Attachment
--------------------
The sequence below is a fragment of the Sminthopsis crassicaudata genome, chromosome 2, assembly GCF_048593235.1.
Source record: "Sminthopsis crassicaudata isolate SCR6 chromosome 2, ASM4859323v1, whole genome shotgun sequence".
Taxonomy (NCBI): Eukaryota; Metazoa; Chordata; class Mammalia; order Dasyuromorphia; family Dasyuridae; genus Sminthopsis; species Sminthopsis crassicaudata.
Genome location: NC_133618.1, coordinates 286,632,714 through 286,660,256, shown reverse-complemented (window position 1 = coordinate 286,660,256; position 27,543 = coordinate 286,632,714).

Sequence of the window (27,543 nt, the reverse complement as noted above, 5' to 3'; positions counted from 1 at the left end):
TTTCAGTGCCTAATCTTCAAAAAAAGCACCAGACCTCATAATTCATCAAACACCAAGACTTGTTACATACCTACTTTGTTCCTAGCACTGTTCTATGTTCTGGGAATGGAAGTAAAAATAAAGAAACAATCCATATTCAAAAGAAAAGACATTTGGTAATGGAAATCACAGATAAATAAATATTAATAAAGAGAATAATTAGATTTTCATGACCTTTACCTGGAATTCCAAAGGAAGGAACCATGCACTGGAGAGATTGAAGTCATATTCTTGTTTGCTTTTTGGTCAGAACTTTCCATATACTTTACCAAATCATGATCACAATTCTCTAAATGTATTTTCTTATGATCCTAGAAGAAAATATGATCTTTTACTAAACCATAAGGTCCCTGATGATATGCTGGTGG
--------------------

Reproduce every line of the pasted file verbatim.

The sequence below is a fragment of the Sminthopsis crassicaudata genome, chromosome 2, assembly GCF_048593235.1.
Source record: "Sminthopsis crassicaudata isolate SCR6 chromosome 2, ASM4859323v1, whole genome shotgun sequence".
Taxonomy (NCBI): Eukaryota; Metazoa; Chordata; class Mammalia; order Dasyuromorphia; family Dasyuridae; genus Sminthopsis; species Sminthopsis crassicaudata.
Genome location: NC_133618.1, coordinates 286,632,714 through 286,660,256, shown reverse-complemented (window position 1 = coordinate 286,660,256; position 27,543 = coordinate 286,632,714).

Sequence of the window (27,543 nt, the reverse complement as noted above, 5' to 3'; positions counted from 1 at the left end):
TTTCAGTGCCTAATCTTCAAAAAAAGCACCAGACCTCATAATTCATCAAACACCAAGACTTGTTACATACCTACTTTGTTCCTAGCACTGTTCTATGTTCTGGGAATGGAAGTAAAAATAAAGAAACAATCCATATTCAAAAGAAAAGACATTTGGTAATGGAAATCACAGATAAATAAATATTAATAAAGAGAATAATTAGATTTTCATGACCTTTACCTGGAATTCCAAAGGAAGGAACCATGCACTGGAGAGATTGAAGTCATATTCTTGTTTGCTTTTTGGTCAGAACTTTCCATATACTTTACCAAATCATGATCACAATTCTCTAAATGTATTTTCTTATGATCCTAGAAGAAAATATGATCTTTTACTAAACCATAAGGTCCCTGATGATATGCTGGTGG